Search engine optimisation for accountants – the basics

published on January 22, 2010 in SEO & PPC

Search engines are the starting point for many web users when they are looking for a new accountant (or a new “anything” for that matter). That’s why it is vital, not only for your practice to have a website, but also that your site can be found in the search engines (at the top, preferably).

Fact: In the UK, Google has close to 90% market share and is THE search engine to target first and foremost.

Although Google should be your main focus, Yahoo and Bing (formerly Live Search) can still bring in some traffic and some leads, so they shouldn’t be ignored. Luckily, the steps you should take to optimize your website for Google will also have a positive impact on your website ranking on the other two search engines.

What is Search Engine Optimisation (SEO)?

Search Engine Optimisation (or Optimization according to Google) is not rocket science nor is it black magic. SEO is simply the application of many, many known rules to make sure that search engines find your website and “understand” what it is about.

Don’t get me wrong, Search Engine Optimisation is a time consuming process that requires bucket loads of very technical, and some not-so-technical, knowledge, but almost anybody can do it if they are willing to read until their eyes cry, learn until their head hurts and work at it 25 hours a day.

SEO basics

To get you started, here are some very basic information of what Search Engine Optimisation is about.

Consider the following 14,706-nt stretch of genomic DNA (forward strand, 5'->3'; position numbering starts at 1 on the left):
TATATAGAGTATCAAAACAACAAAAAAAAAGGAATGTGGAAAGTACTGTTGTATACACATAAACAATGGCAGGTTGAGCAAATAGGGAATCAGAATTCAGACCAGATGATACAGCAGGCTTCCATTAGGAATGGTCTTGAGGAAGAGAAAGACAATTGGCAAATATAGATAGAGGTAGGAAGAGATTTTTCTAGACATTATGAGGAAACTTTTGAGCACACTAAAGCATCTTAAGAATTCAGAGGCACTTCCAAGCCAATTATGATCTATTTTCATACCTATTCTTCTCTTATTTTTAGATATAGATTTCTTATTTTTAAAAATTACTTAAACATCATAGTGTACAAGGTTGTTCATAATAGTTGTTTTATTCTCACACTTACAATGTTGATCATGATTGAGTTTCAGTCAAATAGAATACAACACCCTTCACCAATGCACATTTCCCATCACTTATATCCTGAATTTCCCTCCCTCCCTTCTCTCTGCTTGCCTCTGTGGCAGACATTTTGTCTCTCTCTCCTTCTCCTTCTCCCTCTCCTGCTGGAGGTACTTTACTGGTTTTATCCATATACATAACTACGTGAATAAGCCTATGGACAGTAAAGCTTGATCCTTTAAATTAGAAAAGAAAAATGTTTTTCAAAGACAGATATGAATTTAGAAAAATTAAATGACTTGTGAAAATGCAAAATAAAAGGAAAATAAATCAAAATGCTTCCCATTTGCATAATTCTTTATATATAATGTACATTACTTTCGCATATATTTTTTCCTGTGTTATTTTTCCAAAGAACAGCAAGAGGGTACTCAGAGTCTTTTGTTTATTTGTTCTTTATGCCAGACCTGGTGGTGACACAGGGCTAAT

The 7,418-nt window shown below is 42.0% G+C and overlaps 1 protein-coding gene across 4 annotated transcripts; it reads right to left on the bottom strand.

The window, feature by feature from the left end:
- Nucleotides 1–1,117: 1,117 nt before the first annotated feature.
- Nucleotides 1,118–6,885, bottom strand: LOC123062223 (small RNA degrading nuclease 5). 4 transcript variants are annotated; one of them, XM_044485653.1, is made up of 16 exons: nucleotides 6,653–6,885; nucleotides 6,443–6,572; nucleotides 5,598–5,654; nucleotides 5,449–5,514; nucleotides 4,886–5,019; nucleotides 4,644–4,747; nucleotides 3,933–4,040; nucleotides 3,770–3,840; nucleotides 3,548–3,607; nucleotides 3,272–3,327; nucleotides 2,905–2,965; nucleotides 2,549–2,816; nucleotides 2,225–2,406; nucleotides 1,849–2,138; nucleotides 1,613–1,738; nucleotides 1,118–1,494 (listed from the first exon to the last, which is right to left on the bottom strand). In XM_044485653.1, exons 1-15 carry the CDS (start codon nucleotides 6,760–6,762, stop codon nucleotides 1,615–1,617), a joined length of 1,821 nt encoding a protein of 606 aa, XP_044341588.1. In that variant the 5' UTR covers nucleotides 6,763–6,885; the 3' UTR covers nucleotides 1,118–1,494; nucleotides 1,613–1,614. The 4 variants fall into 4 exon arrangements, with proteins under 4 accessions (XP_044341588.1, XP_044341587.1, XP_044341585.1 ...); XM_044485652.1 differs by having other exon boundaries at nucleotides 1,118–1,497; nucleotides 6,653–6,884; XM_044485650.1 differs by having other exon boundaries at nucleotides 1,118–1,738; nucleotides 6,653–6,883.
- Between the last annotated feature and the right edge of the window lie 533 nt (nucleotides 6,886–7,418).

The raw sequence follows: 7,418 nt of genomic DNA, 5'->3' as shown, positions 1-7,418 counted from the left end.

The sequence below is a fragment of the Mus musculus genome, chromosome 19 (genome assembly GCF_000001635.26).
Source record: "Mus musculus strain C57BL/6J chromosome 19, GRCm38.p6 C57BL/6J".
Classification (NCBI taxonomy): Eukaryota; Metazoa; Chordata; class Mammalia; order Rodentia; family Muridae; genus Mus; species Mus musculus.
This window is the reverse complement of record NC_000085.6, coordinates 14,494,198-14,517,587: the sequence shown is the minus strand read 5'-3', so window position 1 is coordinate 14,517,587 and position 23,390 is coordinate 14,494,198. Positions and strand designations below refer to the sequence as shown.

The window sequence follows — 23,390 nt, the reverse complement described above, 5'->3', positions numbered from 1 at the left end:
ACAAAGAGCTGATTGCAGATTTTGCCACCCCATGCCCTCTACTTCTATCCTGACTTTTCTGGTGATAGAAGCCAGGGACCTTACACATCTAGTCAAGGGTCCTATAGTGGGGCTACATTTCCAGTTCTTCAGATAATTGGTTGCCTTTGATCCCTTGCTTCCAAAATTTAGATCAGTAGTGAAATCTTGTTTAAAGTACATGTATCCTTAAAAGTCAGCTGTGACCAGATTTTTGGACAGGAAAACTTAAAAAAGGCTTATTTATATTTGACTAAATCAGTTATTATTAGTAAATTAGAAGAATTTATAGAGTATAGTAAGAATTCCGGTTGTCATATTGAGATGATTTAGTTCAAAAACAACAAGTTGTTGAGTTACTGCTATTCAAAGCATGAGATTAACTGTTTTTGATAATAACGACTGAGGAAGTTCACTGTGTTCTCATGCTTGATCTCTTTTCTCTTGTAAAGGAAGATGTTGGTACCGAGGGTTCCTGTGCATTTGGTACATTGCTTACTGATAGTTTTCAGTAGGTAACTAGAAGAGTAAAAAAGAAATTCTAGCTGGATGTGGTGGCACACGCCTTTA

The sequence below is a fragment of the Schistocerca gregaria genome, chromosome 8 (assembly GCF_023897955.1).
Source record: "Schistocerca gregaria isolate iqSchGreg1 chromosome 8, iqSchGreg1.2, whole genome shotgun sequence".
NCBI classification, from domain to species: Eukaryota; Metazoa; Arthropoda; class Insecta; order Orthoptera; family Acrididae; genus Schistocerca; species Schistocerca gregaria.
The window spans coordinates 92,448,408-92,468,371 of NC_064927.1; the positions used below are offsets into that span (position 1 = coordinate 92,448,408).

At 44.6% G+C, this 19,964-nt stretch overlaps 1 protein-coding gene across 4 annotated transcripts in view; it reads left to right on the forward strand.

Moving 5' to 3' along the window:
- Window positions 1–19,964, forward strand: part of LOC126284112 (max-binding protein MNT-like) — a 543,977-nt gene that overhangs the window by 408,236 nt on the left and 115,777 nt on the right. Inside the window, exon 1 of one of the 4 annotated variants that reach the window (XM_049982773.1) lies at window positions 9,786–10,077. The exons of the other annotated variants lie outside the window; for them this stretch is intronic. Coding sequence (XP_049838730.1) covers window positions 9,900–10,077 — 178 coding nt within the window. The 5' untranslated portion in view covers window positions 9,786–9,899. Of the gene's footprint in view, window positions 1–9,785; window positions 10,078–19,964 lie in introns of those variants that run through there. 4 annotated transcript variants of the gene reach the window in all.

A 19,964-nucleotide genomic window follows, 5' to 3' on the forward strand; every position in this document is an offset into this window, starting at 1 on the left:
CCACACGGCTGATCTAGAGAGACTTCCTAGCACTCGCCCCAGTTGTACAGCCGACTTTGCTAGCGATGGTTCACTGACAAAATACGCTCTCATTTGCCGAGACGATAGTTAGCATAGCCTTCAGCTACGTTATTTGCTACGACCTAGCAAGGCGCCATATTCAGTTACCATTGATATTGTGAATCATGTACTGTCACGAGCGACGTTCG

First, you need to know that Search Engine Optimisation is only a small part of a greater ensemble called Internet Marketing. Another part of the Internet Marketing ensemble is called Search Engine Marketing, often referred to as Pay Per Click (PPC) or Sponsored Listings.

Second, you need to know that SEO is usually split in two main task-groups: on-page and off-page. On-page covers everything that can be done to optimise your site itself while off-page broadly covers the link building work and your site’s neighbourhood analysis.

On-page Search Engine Optimisation in more detail

On page SEO generally involves making sure that your pages are structured properly, that your site has an adequate format and that the internal links use the important words that identify your business.

If your site doesn’t contain anything that prevents search engines from crawling it, page titles and links anchor text (blue underlined text) are usually the main on-page culprits for a poorly ranking site. This is because they are two of the most important on-page factors in the search engine ranking algorithm.

Example: if you are trying to rank for “Accountants in Birmingham” and “Accountants West Midlands”, it will be a lot easier if your page title includes the words “accountant”, “Birmingham” and “West Midlands”. It may look like “Accountants in Birmingham, West Midlands – Your Practice Name” for example.

Off page search engine optimisation in more detail

Off page SEO is the time consuming part of Search Engine Optimisation, and it is at the root of a successful B2B website. Off page SEO is usually associated with link building / link baiting or link popularity: it is the quantity, and most importantly the quality of the other websites linking to yours that will help your site gain top rankings in the search engines.